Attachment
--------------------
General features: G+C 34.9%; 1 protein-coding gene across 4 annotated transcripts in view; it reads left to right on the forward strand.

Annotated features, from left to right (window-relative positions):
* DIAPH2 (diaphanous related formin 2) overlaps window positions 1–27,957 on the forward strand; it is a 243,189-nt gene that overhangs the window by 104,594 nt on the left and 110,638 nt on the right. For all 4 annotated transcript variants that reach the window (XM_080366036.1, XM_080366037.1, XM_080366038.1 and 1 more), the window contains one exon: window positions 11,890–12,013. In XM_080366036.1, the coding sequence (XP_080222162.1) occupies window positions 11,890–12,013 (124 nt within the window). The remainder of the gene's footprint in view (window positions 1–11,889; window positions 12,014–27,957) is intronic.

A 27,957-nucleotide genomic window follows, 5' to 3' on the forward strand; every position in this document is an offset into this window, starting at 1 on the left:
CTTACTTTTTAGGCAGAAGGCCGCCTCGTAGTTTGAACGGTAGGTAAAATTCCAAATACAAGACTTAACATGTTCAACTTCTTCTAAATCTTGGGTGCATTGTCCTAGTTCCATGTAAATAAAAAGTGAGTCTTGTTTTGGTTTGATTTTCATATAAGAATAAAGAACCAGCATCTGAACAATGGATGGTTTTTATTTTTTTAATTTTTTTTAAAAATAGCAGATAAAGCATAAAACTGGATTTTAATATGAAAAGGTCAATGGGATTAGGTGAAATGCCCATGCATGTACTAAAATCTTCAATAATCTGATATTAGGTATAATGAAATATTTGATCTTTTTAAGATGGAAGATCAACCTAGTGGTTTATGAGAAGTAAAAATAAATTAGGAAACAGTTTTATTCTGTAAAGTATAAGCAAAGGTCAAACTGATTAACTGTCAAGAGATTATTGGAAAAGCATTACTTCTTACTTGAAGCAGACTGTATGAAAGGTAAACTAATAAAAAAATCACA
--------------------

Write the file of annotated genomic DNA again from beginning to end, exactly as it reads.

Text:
General features: G+C 34.9%; 1 protein-coding gene across 4 annotated transcripts in view; it reads left to right on the forward strand.

Annotated features, from left to right (window-relative positions):
* DIAPH2 (diaphanous related formin 2) overlaps window positions 1–27,957 on the forward strand; it is a 243,189-nt gene that overhangs the window by 104,594 nt on the left and 110,638 nt on the right. For all 4 annotated transcript variants that reach the window (XM_080366036.1, XM_080366037.1, XM_080366038.1 and 1 more), the window contains one exon: window positions 11,890–12,013. In XM_080366036.1, the coding sequence (XP_080222162.1) occupies window positions 11,890–12,013 (124 nt within the window). The remainder of the gene's footprint in view (window positions 1–11,889; window positions 12,014–27,957) is intronic.

A 27,957-nucleotide genomic window follows, 5' to 3' on the forward strand; every position in this document is an offset into this window, starting at 1 on the left:
CTTACTTTTTAGGCAGAAGGCCGCCTCGTAGTTTGAACGGTAGGTAAAATTCCAAATACAAGACTTAACATGTTCAACTTCTTCTAAATCTTGGGTGCATTGTCCTAGTTCCATGTAAATAAAAAGTGAGTCTTGTTTTGGTTTGATTTTCATATAAGAATAAAGAACCAGCATCTGAACAATGGATGGTTTTTATTTTTTTAATTTTTTTTAAAAATAGCAGATAAAGCATAAAACTGGATTTTAATATGAAAAGGTCAATGGGATTAGGTGAAATGCCCATGCATGTACTAAAATCTTCAATAATCTGATATTAGGTATAATGAAATATTTGATCTTTTTAAGATGGAAGATCAACCTAGTGGTTTATGAGAAGTAAAAATAAATTAGGAAACAGTTTTATTCTGTAAAGTATAAGCAAAGGTCAAACTGATTAACTGTCAAGAGATTATTGGAAAAGCATTACTTCTTACTTGAAGCAGACTGTATGAAAGGTAAACTAATAAAAAAATCACA